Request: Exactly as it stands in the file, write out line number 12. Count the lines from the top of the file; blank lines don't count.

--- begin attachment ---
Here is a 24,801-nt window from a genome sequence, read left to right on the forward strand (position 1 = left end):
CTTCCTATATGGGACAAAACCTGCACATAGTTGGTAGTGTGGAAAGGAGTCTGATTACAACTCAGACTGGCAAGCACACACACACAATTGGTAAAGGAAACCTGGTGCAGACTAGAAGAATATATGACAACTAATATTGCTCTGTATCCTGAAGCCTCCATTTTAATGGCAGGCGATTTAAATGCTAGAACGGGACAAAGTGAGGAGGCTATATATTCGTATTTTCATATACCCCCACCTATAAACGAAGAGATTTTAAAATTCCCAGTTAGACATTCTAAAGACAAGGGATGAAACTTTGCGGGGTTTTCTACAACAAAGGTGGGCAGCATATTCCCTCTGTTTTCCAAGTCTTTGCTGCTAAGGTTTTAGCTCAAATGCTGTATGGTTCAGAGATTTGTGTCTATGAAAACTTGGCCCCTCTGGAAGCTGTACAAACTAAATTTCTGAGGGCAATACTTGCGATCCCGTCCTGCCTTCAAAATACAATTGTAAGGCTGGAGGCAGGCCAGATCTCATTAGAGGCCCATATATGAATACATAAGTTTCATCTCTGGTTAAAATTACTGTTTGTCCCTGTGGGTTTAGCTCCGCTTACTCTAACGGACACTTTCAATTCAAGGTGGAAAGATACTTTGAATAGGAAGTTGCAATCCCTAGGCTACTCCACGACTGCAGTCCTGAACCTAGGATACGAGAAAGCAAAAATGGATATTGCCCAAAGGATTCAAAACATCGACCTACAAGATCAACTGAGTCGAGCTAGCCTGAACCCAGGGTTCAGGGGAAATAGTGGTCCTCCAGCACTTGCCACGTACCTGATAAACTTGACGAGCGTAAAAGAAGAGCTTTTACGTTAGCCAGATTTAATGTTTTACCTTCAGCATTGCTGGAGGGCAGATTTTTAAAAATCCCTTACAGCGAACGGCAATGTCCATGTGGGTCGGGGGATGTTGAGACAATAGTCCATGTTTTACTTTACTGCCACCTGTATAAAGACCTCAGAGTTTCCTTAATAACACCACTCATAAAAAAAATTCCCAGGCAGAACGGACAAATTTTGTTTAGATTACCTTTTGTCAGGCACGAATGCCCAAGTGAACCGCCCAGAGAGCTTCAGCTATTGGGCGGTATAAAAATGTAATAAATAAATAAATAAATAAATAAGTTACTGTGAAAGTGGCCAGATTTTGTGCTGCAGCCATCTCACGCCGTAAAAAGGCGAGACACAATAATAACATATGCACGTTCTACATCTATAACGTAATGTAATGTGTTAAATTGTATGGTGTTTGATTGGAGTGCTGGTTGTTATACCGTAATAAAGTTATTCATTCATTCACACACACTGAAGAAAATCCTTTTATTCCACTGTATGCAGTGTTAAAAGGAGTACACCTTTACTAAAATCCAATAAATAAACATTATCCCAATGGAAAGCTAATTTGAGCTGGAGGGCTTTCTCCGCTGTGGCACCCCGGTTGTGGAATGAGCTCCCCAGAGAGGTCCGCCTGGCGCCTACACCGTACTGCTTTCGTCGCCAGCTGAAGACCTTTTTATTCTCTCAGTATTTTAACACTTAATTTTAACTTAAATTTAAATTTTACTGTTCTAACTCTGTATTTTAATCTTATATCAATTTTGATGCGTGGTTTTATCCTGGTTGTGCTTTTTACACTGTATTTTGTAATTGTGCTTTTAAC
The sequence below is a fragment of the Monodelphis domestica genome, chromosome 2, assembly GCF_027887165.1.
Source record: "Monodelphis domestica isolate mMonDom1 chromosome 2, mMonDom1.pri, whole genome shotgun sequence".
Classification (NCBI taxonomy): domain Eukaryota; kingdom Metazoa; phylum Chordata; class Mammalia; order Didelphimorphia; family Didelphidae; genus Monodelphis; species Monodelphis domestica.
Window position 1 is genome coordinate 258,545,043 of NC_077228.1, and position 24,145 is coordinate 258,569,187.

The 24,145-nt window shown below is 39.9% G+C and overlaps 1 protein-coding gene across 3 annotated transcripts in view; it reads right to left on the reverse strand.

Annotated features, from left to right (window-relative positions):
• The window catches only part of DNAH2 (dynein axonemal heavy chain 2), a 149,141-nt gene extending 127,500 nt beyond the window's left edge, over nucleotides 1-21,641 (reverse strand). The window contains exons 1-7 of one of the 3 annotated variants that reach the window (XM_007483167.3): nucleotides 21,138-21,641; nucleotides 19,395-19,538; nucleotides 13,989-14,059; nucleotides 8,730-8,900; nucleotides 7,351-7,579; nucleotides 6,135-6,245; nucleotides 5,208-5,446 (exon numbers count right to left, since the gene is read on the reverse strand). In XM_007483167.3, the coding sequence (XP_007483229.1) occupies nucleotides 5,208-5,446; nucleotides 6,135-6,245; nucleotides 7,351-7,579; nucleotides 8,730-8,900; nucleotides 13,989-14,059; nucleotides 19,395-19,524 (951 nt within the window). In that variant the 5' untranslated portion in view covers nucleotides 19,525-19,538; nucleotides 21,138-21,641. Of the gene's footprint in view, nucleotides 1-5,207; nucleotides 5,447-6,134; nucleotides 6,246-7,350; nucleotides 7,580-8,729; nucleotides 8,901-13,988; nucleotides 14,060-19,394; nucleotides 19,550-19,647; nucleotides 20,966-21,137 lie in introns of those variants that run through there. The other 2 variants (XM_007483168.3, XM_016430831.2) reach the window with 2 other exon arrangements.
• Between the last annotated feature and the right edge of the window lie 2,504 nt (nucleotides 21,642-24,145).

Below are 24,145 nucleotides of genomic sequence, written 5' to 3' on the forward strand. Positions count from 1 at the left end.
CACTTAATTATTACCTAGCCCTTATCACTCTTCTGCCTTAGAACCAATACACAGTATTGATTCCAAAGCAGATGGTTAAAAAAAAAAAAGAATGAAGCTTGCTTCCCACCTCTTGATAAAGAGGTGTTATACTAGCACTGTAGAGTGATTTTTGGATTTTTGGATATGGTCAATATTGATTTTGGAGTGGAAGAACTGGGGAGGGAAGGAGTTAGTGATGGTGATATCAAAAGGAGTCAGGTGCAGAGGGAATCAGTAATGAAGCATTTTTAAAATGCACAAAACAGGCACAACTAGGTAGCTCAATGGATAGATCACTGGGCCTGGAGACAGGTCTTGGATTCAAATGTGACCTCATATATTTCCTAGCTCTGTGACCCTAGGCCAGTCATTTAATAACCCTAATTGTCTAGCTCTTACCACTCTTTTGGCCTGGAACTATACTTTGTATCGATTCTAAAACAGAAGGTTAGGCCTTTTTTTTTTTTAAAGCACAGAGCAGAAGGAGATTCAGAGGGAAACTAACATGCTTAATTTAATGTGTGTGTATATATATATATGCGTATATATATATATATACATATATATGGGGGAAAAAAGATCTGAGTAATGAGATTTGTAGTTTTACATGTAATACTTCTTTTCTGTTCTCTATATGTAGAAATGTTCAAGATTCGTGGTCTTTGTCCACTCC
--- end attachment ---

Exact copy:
CACTTAATTATTACCTAGCCCTTATCACTCTTCTGCCTTAGAACCAATACACAGTATTGATTCCAAAGCAGATGGTTAAAAAAAAAAAAGAATGAAGCTTGCTTCCCACCTCTTGATAAAGAGGTGTTATACTAGCACTGTAGAGTGATTTTTGGATTTTTGGATATGGTCAATATTGATTTTGGAGTGGAAGAACTGGGGAGGGAAGGAGTTAGTGATGGTGATATCAAAAGGAGTCAGGTGCAGAGGGAATCAGTAATGAAGCATTTTTAAAATGCACAAAACAGGCACAACTAGGTAGCTCAATGGATAGATCACTGGGCCTGGAGACAGGTCTTGGATTCAAATGTGACCTCATATATTTCCTAGCTCTGTGACCCTAGGCCAGTCATTTAATAACCCTAATTGTCTAGCTCTTACCACTCTTTTGGCCTGGAACTATACTTTGTATCGATTCTAAAACAGAAGGTTAGGCCTTTTTTTTTTTTAAAGCACAGAGCAGAAGGAGATTCAGAGGGAAACTAACATGCTTAATTTAATGTGTGTGTATATATATATATGCGTATATATATATATATACATATATATGGGGGAAAAAAGATCTGAGTAATGAGATTTGTAGTTTTACATGTAATACTTCTTTTCTGTTCTCTATATGTAGAAATGTTCAAGATTCGTGGTCTTTGTCCACTCC